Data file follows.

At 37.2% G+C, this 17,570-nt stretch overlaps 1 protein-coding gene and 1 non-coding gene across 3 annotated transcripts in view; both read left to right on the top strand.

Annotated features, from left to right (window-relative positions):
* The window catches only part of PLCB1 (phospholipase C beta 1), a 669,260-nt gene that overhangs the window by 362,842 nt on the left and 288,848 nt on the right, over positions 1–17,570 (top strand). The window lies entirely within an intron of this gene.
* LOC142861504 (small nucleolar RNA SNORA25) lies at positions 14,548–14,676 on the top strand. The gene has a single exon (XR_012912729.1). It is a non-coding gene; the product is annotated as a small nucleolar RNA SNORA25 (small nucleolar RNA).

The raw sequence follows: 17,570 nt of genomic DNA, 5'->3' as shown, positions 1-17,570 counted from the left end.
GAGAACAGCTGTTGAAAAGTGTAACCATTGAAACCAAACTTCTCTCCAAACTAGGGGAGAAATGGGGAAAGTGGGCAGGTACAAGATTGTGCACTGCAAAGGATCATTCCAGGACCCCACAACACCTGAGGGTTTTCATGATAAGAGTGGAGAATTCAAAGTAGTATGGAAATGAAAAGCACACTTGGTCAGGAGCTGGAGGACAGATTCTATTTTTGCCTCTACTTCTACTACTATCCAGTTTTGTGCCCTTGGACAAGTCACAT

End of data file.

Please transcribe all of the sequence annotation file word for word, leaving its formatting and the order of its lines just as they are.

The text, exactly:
At 37.2% G+C, this 17,570-nt stretch overlaps 1 protein-coding gene and 1 non-coding gene across 3 annotated transcripts in view; both read left to right on the top strand.

Annotated features, from left to right (window-relative positions):
* The window catches only part of PLCB1 (phospholipase C beta 1), a 669,260-nt gene that overhangs the window by 362,842 nt on the left and 288,848 nt on the right, over positions 1–17,570 (top strand). The window lies entirely within an intron of this gene.
* LOC142861504 (small nucleolar RNA SNORA25) lies at positions 14,548–14,676 on the top strand. The gene has a single exon (XR_012912729.1). It is a non-coding gene; the product is annotated as a small nucleolar RNA SNORA25 (small nucleolar RNA).

The raw sequence follows: 17,570 nt of genomic DNA, 5'->3' as shown, positions 1-17,570 counted from the left end.
GAGAACAGCTGTTGAAAAGTGTAACCATTGAAACCAAACTTCTCTCCAAACTAGGGGAGAAATGGGGAAAGTGGGCAGGTACAAGATTGTGCACTGCAAAGGATCATTCCAGGACCCCACAACACCTGAGGGTTTTCATGATAAGAGTGGAGAATTCAAAGTAGTATGGAAATGAAAAGCACACTTGGTCAGGAGCTGGAGGACAGATTCTATTTTTGCCTCTACTTCTACTACTATCCAGTTTTGTGCCCTTGGACAAGTCACAT